As explained by Bloomberg:
“While Messenger conversations are private, Facebook scans them and uses the same tools to prevent abuse there that it does on the social network more generally. All content must abide by the same "community standards." People can report posts or messages for violating those standards, which would prompt a review by the company’s “community operations” team. Automated tools can also do the work.
Facebook also scans photos and links shared to detect potential violations of their policies.
This is a big one, particularly considering the growth of Messenger - and worth noting, Facebook doesn’t scan the messages shared on WhatsApp, the company’s other messaging platform.
If you’re concerned about Facebook reading your messages, you can choose to encrypt them, but this is opt-in.
Facebook says that your message data is not scanned for advertising purposes (a long-speculated myth), it’s only for the purposes of potential moderation.
Again, how much you trust the company’s official line on this is down to your individual perspective.
4. Facebook’s not listening in to your private conversations
And the last one that keeps coming up time and time again - and has been dismissed by Facebook many times - is that the platform is listening in to your private conversations, via your phone’s internal microphone.
Theoretically, this one is possible, but as explained by Wired, it’s not entirely feasible.
The two problems with this theory are data load and accuracy.
On data load, as explained by Wired:
“To make it happen, Facebook would need to record everything your phone hears while it's on. This is functionally equivalent to an always-on phone call from you to Facebook. Your average voice-over-internet call takes something like 24kbps one way, which amounts to about 3 kBs of data per second. Assume you've got your phone on half the day, that's about 130 MBs per day, per user. There are around 150 million daily active users in the US, so that's about 20 petabytes per day, just in the US.”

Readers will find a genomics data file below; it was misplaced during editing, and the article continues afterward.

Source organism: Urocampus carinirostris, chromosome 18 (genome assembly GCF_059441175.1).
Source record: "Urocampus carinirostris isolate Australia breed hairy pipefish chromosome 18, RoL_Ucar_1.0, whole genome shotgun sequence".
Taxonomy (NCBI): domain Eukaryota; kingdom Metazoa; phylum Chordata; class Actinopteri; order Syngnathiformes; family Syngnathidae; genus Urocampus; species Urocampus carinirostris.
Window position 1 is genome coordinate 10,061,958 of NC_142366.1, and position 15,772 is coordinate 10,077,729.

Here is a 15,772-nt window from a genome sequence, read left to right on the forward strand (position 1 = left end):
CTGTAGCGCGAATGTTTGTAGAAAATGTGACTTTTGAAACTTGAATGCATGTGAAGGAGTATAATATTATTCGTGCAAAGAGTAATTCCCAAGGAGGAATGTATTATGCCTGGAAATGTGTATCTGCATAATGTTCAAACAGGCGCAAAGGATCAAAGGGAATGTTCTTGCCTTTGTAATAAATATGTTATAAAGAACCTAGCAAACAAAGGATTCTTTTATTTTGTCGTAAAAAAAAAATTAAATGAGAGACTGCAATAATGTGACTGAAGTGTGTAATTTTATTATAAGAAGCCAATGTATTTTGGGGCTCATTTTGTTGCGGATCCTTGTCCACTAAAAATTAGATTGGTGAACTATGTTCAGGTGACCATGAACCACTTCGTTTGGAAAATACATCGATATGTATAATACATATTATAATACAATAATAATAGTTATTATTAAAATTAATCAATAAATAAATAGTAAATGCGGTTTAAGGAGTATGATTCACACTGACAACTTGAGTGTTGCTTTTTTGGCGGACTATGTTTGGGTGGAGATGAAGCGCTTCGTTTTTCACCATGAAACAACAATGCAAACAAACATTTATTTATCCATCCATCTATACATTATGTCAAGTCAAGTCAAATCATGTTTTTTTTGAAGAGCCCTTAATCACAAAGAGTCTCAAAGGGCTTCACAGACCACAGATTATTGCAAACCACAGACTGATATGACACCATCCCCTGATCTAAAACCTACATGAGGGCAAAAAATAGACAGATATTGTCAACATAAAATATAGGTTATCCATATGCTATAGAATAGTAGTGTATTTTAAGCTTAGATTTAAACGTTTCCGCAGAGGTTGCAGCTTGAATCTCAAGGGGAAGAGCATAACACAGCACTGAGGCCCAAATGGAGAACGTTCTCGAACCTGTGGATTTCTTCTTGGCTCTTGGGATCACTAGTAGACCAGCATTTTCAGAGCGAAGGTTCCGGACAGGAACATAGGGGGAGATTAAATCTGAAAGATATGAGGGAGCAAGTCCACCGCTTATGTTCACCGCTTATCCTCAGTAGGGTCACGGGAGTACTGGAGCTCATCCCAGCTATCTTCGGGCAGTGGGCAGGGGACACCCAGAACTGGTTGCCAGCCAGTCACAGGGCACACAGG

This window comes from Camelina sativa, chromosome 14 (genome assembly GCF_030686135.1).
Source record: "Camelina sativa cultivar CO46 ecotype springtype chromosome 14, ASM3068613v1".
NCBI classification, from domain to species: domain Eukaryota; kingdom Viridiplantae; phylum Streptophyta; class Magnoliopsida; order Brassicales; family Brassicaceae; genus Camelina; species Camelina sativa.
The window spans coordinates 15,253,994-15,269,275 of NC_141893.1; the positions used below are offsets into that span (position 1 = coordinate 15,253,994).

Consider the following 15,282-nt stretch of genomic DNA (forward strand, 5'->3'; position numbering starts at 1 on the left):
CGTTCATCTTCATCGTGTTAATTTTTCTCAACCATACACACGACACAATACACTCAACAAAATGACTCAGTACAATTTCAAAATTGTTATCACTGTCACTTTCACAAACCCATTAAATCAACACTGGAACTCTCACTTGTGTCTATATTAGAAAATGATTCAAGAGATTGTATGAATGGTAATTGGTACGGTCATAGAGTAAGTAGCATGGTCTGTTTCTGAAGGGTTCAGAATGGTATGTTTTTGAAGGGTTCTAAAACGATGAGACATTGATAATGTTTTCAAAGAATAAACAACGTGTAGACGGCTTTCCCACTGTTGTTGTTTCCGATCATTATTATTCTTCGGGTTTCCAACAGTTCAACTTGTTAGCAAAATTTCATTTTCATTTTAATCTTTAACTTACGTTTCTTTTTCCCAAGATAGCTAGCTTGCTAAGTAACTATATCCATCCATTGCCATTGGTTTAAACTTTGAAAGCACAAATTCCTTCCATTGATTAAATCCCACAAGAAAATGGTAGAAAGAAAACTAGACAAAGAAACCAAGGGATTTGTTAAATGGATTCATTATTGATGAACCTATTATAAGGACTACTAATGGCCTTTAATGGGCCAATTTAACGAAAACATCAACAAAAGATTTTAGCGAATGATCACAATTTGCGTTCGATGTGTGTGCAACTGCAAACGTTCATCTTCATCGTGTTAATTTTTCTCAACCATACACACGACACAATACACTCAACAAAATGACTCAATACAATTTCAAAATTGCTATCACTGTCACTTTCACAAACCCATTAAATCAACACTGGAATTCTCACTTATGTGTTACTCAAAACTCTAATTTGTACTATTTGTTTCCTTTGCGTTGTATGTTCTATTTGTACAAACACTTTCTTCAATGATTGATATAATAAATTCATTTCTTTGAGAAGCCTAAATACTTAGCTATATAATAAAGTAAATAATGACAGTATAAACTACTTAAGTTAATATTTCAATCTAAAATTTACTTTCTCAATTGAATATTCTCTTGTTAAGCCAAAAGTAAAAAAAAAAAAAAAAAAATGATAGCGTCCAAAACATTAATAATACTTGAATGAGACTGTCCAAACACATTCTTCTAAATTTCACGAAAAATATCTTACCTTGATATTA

That’s a lot of data to be consuming, for what you would assume would be minimally valuable insight, considering Facebook can track your interests in a range of other ways.
The other issue is in the accuracy of speech to text systems. While speech to text tools generally work pretty well when trained to a single voice, over time, they’re not so great at identifying different voices, and separating a person’s speech from background noise and other distractions.
Of course, the counter-argument is Shazam – the song-identifying app is able to give you accurate audio matches almost instantaneously, which proves that audio recognition is fairly well advanced. And that’s true, it is far more advanced than it used to be, but Shazam works on specific musical cues which have already been uploaded to its servers. If Facebook had access to every users’ voice clips as a training model, then maybe that would work the same – and again, if they were to go down that path, that would take a huge amount of data and processing work, which Facebook really doesn’t need to do.
Again, a lot of people are convinced Facebook's doing this – check out Reddit for the many stories of people who will swear that Facebook must be listening in to their conversations. But it doesn’t seem entirely likely – and Facebook, as noted, has repeatedly denied they do this.
It’s interesting to see the varying perspectives and questions being raised, and to get a measure of the validity of each, based on Facebook’s own data.
Really, it’s good to have more transparency on how Facebook operates in this regard, and you can expect even more disclosure on this front in coming weeks.